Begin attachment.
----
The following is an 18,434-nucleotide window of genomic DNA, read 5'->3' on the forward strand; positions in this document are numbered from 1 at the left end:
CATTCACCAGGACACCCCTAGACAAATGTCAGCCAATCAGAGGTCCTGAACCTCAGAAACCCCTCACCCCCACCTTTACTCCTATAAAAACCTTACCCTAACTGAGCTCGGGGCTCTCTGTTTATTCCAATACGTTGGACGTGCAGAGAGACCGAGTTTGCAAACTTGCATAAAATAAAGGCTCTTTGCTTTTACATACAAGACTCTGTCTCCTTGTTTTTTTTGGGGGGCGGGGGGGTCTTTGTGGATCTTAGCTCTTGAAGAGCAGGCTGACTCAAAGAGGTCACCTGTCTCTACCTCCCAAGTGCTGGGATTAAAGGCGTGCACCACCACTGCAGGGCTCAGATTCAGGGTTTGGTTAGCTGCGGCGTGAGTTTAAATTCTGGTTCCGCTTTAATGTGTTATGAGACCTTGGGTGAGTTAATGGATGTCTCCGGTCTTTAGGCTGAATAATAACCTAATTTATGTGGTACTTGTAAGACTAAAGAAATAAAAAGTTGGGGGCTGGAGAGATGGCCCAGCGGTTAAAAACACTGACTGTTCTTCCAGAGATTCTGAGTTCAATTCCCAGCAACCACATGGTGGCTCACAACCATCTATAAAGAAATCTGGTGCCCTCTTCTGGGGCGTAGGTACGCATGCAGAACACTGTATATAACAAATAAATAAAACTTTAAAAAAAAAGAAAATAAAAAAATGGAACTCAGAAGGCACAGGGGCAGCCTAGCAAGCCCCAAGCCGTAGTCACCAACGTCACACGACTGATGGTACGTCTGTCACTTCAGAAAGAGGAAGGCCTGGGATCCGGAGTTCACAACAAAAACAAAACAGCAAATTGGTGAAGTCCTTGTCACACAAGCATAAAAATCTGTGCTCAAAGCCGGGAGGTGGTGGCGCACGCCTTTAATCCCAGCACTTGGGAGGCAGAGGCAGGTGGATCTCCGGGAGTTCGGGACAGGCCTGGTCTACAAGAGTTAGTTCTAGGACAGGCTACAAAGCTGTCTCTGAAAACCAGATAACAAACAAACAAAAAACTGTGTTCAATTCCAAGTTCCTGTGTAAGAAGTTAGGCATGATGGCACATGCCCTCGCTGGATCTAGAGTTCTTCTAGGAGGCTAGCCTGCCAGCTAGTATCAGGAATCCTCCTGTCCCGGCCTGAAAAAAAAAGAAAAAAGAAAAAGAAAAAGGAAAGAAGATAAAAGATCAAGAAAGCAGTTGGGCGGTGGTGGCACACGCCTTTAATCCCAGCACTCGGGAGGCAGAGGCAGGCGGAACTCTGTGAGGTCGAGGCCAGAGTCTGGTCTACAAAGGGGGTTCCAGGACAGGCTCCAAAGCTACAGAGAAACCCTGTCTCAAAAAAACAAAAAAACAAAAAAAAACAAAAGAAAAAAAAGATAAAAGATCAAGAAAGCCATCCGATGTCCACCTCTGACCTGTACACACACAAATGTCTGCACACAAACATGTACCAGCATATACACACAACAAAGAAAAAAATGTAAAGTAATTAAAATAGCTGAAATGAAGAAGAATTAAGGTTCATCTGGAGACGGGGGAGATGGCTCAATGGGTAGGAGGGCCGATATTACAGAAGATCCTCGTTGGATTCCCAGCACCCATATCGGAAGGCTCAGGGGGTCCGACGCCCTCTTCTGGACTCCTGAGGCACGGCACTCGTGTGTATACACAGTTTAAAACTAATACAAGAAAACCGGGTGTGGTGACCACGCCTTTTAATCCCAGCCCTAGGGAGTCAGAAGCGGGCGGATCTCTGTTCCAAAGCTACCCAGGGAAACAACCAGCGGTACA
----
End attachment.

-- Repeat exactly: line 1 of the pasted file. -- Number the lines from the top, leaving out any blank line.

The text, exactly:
The following is an 18,434-nucleotide window of genomic DNA, read 5'->3' on the forward strand; positions in this document are numbered from 1 at the left end: